first became aware that there were other tongues beside my maternal (and paternal) Italian when I was nine. At the time — it was 1959 — I was a third year pupil at the elementary school in Alezio, a small town in the southern Italian province of Lecce.
That there might be words and expressions to communicate and describe the world other than the ones I used every day in my native village, in the east-southernmost tip of Italy, was totally out of my imaginative reach.
In a time when computers and Internet (to say nothing of mobile phones) were beyond our wildest science fiction dreams (in Italy, even television was in its infancy), living in a small country town was a bit like living at the edge of civilization.
Yet there had to be a reason why the place a few miles south was incomprehensibly called finis terrae, the ends of the earth.On the other hand, my family could speak only Italian and the local dialect. At school, the notion that elsewhere, other people used exotic utterances to exchange information had not yet been elucidated into our young minds, still struggling with the complications of Italian orthography.
But one day, out of the blue, some relatives of my father’s who had migrated to London in the early 1950s,came to visit us, with their two small children. I heard the two adults speaking to the young ones and also heard their replies. But, to my amazement and enthrallment, I could not understand a single word they spoke. After they left,I asked my father what his cousins were talking about with their children, with whom I had tried in vain to interact. They were probably explaining what kind of biscuits we were offering them, or so he imagined, since he confessed his absolute ignorance of the English language.
So there were other languages! And English was just one of them. I discovered there was also French, which I would probably be studying in a few years at the scuola media, secondary school, and German, Spanish, Russian, Dutch and so on. Every single nation hadits own language. What a mess, but also what an egregious discovery, more egregious because it seemed there was a way of learning these other vehicles of communication as you ascended the higher levels of education.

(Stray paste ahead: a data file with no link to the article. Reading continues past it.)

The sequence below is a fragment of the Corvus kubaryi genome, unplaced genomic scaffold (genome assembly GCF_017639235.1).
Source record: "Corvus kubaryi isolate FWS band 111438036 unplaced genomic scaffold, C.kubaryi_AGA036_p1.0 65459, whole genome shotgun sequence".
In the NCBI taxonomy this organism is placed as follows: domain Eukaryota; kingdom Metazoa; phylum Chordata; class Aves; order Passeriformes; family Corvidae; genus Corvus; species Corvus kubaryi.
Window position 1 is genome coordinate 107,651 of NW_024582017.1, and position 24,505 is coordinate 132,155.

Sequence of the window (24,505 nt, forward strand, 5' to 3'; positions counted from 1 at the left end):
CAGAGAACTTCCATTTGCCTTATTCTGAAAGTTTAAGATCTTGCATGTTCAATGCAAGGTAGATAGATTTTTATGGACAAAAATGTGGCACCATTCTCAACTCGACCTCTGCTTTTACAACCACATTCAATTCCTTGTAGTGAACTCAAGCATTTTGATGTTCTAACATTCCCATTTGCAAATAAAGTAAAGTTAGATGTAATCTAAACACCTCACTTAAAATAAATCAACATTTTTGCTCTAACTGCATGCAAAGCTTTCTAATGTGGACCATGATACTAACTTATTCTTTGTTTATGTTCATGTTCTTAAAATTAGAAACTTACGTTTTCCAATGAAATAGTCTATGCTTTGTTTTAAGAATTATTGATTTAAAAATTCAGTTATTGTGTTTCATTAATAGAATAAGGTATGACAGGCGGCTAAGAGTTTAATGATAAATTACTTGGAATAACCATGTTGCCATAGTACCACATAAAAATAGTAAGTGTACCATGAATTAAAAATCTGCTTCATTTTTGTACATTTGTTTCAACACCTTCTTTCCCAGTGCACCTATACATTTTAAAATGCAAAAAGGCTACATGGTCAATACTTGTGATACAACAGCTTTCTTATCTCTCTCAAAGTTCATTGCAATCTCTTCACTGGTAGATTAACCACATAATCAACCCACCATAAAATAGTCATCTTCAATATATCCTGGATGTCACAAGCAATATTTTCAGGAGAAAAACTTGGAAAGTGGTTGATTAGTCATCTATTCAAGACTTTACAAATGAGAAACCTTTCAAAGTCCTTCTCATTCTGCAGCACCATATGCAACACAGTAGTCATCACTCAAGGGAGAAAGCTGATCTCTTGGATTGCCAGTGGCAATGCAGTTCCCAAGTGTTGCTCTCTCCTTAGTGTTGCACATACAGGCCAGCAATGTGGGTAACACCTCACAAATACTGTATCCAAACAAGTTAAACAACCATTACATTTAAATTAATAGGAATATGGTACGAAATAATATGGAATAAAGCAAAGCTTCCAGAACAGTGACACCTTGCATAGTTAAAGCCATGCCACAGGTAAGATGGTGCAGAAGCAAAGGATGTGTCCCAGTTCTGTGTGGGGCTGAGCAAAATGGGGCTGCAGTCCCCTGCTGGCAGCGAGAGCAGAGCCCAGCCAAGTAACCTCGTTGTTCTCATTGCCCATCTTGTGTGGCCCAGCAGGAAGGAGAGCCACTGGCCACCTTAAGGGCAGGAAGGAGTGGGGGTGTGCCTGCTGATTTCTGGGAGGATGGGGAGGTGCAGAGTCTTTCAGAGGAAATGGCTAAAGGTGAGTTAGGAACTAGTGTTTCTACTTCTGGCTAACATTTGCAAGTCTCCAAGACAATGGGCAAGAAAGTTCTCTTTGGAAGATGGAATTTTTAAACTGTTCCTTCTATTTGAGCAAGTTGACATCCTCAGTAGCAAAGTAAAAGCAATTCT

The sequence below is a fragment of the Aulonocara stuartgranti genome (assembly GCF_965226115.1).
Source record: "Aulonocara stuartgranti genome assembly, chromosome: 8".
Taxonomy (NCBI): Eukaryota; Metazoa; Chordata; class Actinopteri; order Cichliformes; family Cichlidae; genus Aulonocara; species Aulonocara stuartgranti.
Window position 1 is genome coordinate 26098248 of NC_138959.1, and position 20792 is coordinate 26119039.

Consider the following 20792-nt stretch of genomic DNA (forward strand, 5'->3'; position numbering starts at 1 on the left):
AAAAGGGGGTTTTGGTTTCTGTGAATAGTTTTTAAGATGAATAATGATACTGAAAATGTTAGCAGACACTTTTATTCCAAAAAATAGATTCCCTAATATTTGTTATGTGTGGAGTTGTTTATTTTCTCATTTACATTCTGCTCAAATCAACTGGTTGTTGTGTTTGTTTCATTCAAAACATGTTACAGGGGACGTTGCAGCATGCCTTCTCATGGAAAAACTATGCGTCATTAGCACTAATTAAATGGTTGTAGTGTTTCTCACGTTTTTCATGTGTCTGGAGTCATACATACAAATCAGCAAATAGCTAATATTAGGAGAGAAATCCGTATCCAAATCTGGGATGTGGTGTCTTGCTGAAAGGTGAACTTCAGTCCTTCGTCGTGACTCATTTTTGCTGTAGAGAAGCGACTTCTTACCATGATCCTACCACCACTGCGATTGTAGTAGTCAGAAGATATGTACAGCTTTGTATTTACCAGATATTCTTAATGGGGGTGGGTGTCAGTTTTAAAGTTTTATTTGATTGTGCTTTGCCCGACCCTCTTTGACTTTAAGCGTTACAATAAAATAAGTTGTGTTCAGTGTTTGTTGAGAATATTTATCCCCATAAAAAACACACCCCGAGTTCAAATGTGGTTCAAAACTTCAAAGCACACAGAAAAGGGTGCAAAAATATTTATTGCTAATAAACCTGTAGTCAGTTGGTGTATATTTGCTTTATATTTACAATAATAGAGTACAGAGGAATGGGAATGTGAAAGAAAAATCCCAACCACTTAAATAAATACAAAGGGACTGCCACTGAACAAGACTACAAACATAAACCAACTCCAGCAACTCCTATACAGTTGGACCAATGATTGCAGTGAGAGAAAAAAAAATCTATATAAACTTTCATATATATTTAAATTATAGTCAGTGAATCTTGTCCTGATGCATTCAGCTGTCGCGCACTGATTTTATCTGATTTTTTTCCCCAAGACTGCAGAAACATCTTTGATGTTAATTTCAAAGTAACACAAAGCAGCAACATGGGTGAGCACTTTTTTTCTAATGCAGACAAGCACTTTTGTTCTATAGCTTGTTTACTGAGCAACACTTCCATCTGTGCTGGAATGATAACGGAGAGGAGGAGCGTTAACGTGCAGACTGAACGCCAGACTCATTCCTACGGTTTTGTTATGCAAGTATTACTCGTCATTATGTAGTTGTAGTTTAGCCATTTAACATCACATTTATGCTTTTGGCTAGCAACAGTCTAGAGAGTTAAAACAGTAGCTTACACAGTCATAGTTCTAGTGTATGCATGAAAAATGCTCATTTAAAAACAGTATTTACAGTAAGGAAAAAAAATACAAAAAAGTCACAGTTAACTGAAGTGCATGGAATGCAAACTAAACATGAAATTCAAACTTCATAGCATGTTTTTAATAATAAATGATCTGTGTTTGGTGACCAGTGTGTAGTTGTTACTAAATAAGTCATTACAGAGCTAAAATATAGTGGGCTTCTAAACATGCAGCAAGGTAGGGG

In fact, when I started scuola media, I was assigned to a French language course. Still under the spell of my brief encounter with English and holding out faint hope I might be able to study that language, I was more than a bit disappointed. Though I came to love French as well, I spent the first year nursing a growing sense of envy every time I saw my friends, on the bus that transported us to nearby Gallipoli, proudly displaying, or so it seemed to me, their English textbooks tucked under their arms (at the time, in small villages like mine only the first step of the educational ladder was offered, then you would travel to nearby and larger towns to attend scuola media, a three-year interlude before you chose liceo or upper school, usually located in the same towns).
When the first year of middle school ended in June 1962, I had an illumination. My lucky schoolmates, on whom fortune had smiled, would not open their English grammar books until October 1st, when the new school year would start. So I asked one of them, a girl who lived next door, if I could borrow her English book for the summer. She kindly agreed and almost every day I spent a couple of hours studying and doing the grammar exercises. I learned every single rule and memorized vocabulary, expressions, and idioms. With the meager resources of my weekly allowance I had also bought a small Collins Italian-English dictionary at a newsstand in Gallipoli, which helped a lot in building a vocabulary powerful enough to astound my parents and the small family circle. I would name things in English as they listened in awe.
One of the problems I immediately had to face was pronunciation. I soon discovered that the first pages of the grammar book listed a series of symbols. These were my first acquaintance with the International Phonetic Alphabet. All possible sounds of the English language were reproduced in the form of signs that you had to learn to ensure correct pronunciation. A slight slip of the tongue could distort the meaning of the word, maybe with embarrassing consequences. I also discovered that pronunciation rules were largely unpredictable compared to French, and that was the reason why every English entry in the dictionary was followed by the instruction for correct articulation with IPA symbols.